Sometimes that's still very mucha manual process.
All of that really needs to be wrappedinto what I considera single stream of automation.
And then there needs to be somethingthat effectively, you know, kindof almost establish like a single paneof glass server over that entire thing.
So, so so you're cutting outbecause a lot of the complaintsthat people have on whythey want to move to the cloud is speed.
Yeah. And OpEx cost, right?
I can't find the right people.
They cost too much,too much variability in my data center.
And you guys have kind ofcome in and said, hey, let's automateas much of that as we possibly can.
We can run it more efficientlyand so you can compute your own datacenter can compete with the cloud serviceproviders on OpEx cost for sure.
On OpEx cost, right? Yeah, Yeah.
Your overall costscould actually be cheaper in a data centerusing a tool like what you guys have.
Is that right? Exactly.
And that's that's a really important pointbecause there's an absolute breakeven point.
What I whatwe loved about the space in particulargetting getting very low was,first of all,it wasn't possible to do what we're doingsix or seven years ago.
I mean, because open standardsand the promise of open standardsjust became real.
Essentially in the last five years.
The DMCA came out with the redredfish specification.
The red Cross specification.
Ian bet on it early.
He saw the potential for it,wrote a thesis.
As soon as he showed it to me,
I was like, Holy moly, you're right,this is beautiful.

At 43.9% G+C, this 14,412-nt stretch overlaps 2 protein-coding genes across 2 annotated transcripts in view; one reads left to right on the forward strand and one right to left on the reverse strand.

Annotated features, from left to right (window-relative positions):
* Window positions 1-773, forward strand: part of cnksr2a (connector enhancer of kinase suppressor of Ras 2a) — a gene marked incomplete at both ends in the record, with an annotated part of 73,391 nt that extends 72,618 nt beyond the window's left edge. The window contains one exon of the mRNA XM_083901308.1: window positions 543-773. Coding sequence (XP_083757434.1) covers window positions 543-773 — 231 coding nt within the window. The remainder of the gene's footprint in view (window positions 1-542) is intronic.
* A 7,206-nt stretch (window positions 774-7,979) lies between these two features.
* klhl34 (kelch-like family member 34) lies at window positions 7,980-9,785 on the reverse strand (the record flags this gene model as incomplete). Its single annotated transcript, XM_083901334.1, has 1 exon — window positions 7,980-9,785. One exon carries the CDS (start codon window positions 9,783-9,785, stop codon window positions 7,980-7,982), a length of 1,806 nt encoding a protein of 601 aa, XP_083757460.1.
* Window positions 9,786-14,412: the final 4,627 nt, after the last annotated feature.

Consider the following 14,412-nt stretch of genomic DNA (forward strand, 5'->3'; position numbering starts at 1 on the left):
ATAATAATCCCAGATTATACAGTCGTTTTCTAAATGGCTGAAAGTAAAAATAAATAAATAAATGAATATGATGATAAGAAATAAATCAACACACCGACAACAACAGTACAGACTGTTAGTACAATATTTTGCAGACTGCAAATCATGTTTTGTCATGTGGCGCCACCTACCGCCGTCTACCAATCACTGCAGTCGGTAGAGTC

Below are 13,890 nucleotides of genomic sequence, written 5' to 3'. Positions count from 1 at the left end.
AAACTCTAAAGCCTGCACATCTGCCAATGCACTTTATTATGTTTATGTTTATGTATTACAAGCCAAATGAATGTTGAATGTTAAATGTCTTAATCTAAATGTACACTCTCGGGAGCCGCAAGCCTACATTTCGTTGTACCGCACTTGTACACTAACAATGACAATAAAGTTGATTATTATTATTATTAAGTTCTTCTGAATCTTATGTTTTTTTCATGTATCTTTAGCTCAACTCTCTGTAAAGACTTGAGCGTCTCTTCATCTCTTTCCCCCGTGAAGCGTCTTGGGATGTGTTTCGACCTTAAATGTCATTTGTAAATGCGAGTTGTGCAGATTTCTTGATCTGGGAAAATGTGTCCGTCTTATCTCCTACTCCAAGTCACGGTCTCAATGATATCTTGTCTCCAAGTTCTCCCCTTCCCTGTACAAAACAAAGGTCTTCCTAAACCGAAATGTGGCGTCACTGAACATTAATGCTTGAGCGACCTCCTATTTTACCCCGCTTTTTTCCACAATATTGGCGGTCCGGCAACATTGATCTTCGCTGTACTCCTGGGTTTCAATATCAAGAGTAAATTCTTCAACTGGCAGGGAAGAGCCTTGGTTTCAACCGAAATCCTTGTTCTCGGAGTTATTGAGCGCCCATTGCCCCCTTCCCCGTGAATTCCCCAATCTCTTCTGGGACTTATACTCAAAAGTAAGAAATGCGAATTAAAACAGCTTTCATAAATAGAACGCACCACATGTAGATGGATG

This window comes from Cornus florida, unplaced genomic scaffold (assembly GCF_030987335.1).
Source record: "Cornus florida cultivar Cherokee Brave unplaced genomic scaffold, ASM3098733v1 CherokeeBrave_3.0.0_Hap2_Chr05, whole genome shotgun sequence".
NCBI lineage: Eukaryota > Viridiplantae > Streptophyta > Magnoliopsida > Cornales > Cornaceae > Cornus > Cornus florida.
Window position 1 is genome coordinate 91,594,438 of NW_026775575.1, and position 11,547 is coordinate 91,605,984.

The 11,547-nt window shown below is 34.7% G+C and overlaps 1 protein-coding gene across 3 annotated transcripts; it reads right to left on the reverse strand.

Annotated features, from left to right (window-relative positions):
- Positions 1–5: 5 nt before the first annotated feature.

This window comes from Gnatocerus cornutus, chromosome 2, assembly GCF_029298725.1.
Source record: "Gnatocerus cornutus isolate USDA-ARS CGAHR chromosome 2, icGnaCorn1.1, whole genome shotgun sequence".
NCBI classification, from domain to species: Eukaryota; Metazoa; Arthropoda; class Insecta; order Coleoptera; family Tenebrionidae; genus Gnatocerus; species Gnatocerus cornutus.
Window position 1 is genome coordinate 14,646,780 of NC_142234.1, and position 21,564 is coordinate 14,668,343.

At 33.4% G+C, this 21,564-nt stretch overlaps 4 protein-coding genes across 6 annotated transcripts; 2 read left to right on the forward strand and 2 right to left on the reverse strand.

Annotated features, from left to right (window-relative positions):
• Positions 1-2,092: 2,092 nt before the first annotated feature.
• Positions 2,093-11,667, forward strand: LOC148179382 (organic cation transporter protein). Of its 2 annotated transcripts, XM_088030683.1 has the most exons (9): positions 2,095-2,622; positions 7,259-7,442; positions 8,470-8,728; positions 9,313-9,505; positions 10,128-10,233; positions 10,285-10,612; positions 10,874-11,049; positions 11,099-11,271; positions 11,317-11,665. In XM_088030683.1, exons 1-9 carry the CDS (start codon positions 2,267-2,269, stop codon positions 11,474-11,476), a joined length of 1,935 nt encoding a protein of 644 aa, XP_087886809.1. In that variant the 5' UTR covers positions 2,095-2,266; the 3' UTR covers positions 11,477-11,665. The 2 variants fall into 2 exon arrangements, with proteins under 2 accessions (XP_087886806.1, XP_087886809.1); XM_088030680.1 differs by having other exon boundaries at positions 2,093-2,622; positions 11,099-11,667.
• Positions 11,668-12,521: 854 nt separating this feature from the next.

We can do something with this. And,and we just started workingfrom that point and with the ubiquityof the red four specification nowacross all the motherboard manufacturers,all the motherboardsthat are going out at the enterpriseclass have the VMC built into the boardthat adhere to the retro specification.
All the players just got in line with it.
So and this is why do you thinkwhy do you think that is, though,that they've finally got in line?
Because the redfish spechas been out for a long time.
Yeah. Five years. Six years now, yeah.
So it just took off.
So, you know, I think that it wasled by the industry because so
HP and Dell are on the board of the MTFand the guys there.
So they had big champions to begin with.
They recognized that there was a needto have this low levelcompatibility acrossmultiple different hardware profilesto allow for other tools to come inand do what they need to doand integrate with the products in waysthat they couldn't doif it was strictly proprietary.
So and they also saw aheada bit on the white box side, right?
Because the white box guys are coming inproviding this low levelavailability without all the expensiveproprietary tools necessarily.
So you don't want to get pricedout of a game.
And so there was, you know,financial pressures as well as openstandards, pressures from the usersto allow them to do these things,self-service outside of,you know, expensive proprietary toolsto always have to purchaseand maintain in order to run these serversthat they've already purchased.
So lots of different, you know, pressureshappening to make it all come together.
Yeah, that's absolutely correct. And
I think I'll add a couple of things to it.
One is, you know, there are good restfulstandard was still very much absent.
I mean, you use tools like PMIthat was very common.
Problem with PMI is that, you know,you have security concerns with it.
You know, when you start to deal withthings like the DMG redfish standard,you're actually full rest with that.
So, you know, you'recommunicating a secure manner.
And once people start to see thatthere was actually a serious specificationthat had a consortiumbacking it, like Mike mentioned,all the major OEMs are on board.
I think they started to take it much moreseriously in terms of implementationand what they could do with it.
And after they saw the capabilitiesand how extensibleit was being, it was, oh, data compliantand there's all these thingsthat really enhance the overall capabilityof server management that really helpedkind of seal the standard.
I think it was just a matterof seeing some of the big guys go in on itand then a lot of the other onesstarted to follow.
And now you see it as,you know, kind of the common standard.